UBIFLUProject reference: 321703
Funded under :
Ubiquitin Signalling Pathways Required for Influenza Virus Replication: Biological Characterisation and Identification of Novel Drug Targets
Total cost:EUR 100 000
EU contribution:EUR 100 000
Call for proposal:FP7-PEOPLE-2012-CIGSee other projects for this call
Funding scheme:MC-CIG - Support for training and career development of researcher (CIG)
Influenza viruses are a significant seasonal disease burden, and provide an ever-present threat of causing severe pandemics with potentially devastating clinical, social, and economic consequences. Vaccines and antivirals are available for the prevention and treatment of influenza. However, it often takes too long to manufacture, distribute, and administer an effective strain-matched vaccine under pandemic circumstances, while drug-resistant viruses often emerge against the approved antivirals. Thus, there is urgent need to develop new antivirals with lower chances of selecting drug-resistant strains.
Influenza viruses rely extensively on host cell functions, therefore one way to minimise resistance is to target antivirals against host proteins required for virus replication. Here, I will investigate 10 cellular E3 ubiquitin and ubiquitin-like ligases with ‘druggable’ qualities that have been identified in genome-wide siRNA screens as potential host factors required for influenza virus replication. I will confirm their involvement in supporting replication of a broad range of influenza virus strains (including seasonal and pandemic viruses), and attempt to delineate their mechanism of action. By depleting cells of each E3 ligase, and using novel large-scale SILAC- and affinity- based quantitative proteomic techniques, I seek to identify global changes to the cellular ‘ubiquitin-ome’ during virus infection, and correlate these changes with specific host E3 ligases. My work should establish functional and mechanistic links between E3 ligases required for virus replication and the ubiquitin or ubiquitin-like modifications they cause. I hypothesise that there are specific modifications on cellular or viral proteins that are essential for virus replication. Understanding the mechanisms underlying these modifications will provide insights into the interplay between influenza viruses and their hosts, and could represent potential new therapeutic targets.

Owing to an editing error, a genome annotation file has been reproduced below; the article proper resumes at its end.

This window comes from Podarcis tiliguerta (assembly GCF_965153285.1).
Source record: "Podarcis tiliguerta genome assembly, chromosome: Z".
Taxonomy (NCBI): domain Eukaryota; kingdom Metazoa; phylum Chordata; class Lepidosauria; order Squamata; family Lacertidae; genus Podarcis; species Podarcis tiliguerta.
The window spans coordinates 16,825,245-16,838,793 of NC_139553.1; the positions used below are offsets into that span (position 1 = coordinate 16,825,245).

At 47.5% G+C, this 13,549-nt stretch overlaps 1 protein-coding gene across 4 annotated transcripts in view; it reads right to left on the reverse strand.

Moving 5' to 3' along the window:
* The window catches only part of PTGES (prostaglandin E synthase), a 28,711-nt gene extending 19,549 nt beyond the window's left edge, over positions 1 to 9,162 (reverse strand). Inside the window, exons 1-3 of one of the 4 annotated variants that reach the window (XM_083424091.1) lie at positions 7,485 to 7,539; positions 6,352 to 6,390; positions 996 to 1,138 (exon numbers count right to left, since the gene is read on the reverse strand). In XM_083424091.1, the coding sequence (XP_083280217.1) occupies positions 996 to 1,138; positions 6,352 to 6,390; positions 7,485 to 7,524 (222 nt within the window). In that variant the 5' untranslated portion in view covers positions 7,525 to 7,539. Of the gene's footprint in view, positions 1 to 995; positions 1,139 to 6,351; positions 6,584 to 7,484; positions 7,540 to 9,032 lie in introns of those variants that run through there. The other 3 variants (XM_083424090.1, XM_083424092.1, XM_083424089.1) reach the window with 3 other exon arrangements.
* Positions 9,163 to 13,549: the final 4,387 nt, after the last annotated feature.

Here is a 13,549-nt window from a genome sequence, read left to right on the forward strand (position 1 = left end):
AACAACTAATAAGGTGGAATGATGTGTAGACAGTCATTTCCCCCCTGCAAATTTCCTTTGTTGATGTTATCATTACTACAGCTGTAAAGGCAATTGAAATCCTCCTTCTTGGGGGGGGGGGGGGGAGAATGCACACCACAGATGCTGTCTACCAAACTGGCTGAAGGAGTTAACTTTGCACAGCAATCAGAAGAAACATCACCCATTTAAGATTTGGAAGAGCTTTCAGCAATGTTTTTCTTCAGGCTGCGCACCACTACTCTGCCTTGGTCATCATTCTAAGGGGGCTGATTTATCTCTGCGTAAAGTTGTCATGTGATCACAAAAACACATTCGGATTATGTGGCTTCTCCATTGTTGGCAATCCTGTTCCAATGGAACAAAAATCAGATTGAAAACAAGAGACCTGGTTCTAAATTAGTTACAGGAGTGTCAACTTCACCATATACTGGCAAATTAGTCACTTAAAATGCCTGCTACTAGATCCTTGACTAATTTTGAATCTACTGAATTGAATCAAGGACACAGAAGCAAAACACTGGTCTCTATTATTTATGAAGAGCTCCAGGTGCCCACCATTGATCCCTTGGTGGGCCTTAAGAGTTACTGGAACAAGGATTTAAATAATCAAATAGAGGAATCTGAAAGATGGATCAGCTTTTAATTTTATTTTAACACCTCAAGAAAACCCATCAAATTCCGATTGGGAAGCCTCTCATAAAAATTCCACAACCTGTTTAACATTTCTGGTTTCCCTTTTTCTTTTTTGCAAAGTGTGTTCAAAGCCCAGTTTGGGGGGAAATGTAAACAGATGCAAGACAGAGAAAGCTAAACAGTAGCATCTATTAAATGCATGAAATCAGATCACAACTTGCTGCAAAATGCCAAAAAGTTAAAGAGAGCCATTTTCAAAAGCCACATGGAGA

EU contribution: EUR 39 583,33
Tel.: +41 44 63 42653
Fax: +41 44 63 44967
EU contribution: EUR 60 416,67
G12 8QQ GLASGOW
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